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Sensory-Friendly Dance Class Deemed a Success, Thanks to OT Students

Sensory friendly 1A unique combination of music and movement stirred not only the bodies, but the minds, of several children with sensory processing disorders, thanks to a dance class designed specifically for them this spring by three occupational therapy students at University of the Sciences.

“As occupational therapy students, we are always looking to provide opportunities for people to have the most meaningful experiences as possible,” said Julie Mathew DrOT’16. “I have been dancing since I was 4, and it is one of my biggest passions; this experience was a great way to merge two huge parts of my life.”

This sensory-friendly class – which was offered twice in April at Philadanco, The Philadelphia Dance Company – was tailored to promote dance skills, while catering to each child’s sensory needs by adapting the environment, teaching styles, and class format to ensure the most rewarding experience possible for each child. The class size was small, with only two to six students ages 5-7 per class; and was arranged to minimize the risk of overstimulation.

“We didn't want our dance class to be completely different from a traditional dance class, but we made certain adjustments that made this class enjoyable for our students,” said Mathew. “Our sensory-friendly approach promoted communication between the brain’s right and left hemispheres, improving behavior, communication, and social skills for children with sensory processing disorders.”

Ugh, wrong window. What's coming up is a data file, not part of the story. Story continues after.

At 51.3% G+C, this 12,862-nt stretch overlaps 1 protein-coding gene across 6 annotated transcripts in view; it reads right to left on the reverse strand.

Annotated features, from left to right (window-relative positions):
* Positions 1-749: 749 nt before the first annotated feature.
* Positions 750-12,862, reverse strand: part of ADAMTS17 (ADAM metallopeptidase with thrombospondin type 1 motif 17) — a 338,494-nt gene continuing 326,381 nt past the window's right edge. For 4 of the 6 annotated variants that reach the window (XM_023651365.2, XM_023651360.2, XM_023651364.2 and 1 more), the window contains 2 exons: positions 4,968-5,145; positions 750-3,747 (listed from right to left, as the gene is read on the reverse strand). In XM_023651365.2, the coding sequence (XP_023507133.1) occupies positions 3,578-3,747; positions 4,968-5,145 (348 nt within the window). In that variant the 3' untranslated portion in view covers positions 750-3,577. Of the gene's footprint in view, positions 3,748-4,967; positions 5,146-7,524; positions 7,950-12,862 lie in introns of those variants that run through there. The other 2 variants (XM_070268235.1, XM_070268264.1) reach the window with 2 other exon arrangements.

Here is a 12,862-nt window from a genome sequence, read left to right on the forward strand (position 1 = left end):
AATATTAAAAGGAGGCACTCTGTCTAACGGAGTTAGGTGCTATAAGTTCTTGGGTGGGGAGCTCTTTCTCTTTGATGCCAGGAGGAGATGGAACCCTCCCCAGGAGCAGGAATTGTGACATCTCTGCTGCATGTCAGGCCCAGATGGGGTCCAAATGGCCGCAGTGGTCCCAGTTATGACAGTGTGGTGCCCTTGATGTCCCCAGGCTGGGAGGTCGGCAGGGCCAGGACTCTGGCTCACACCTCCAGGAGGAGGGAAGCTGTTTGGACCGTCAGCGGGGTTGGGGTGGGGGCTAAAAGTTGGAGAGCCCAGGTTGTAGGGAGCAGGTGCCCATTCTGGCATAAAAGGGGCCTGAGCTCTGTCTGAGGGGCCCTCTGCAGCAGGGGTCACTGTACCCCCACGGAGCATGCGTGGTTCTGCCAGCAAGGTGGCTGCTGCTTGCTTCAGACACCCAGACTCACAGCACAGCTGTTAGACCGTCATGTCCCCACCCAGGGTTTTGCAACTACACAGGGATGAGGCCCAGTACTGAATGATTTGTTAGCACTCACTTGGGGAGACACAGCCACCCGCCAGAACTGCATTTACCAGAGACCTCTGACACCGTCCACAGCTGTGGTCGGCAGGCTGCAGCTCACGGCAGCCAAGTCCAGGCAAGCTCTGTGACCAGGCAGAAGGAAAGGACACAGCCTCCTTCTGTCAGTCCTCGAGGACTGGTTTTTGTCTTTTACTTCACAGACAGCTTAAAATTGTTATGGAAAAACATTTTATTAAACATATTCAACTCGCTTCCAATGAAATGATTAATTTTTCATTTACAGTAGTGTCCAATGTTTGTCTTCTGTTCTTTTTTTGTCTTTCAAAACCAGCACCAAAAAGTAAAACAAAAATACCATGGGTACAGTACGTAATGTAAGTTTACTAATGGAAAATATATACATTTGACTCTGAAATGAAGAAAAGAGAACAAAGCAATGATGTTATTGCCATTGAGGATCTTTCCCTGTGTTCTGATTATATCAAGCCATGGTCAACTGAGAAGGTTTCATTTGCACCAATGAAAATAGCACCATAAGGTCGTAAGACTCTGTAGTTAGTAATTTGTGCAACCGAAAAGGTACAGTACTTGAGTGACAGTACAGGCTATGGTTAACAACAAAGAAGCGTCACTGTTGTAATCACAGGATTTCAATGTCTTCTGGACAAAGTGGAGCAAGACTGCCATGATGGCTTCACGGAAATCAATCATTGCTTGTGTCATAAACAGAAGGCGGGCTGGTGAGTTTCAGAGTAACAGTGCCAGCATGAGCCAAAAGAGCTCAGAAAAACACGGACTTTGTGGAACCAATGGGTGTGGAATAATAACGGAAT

Under the guidance of occupational therapy professor Varleisha Gibbs OTD, OTR/L, Kristina Clark MOT'15 and Alyssa Chico MOT'15 also worked with Mathew to design this sensory-friendly class. The 45-minute class included a warm-up activity, game, dance, and a cool down period. Mats and parachutes were also included into the class, and a visual picture schedule allowed the students to know what move or activity was coming up in class to keep them calm and prepared.

Sensory friendlyStudents in the class enjoyed the sensory input and stimulation they received by performing tumbling moves, bear crawls, and jumps. Parents were also encouraged to participate in the class if their children were more comfortable with them around.

Children with sensory processing disorders have great difficulty figuring out what is going on inside and outside of their bodies, said Dr. Gibbs.

“What may be a simple experience for others, like participating in a traditional dance class, can become sensory overload for a child with special needs, and can result in a day being ruined over something like a loud, unexpected noise in the a room,” she said.

Because of the successful turnout to the two sensory-friendly dance classes, Philadanco is working with the occupational therapy students to continue hosting this class throughout the summer.


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My son was a participant in this class. It was great. He enjoyed it. He truly benefited from it. Thank you so much!

This is pretty cool technology. I have wondered if this is something that my autistic son could participate in. The whole sensory input thing makes me want to investigate these dance classes for him.

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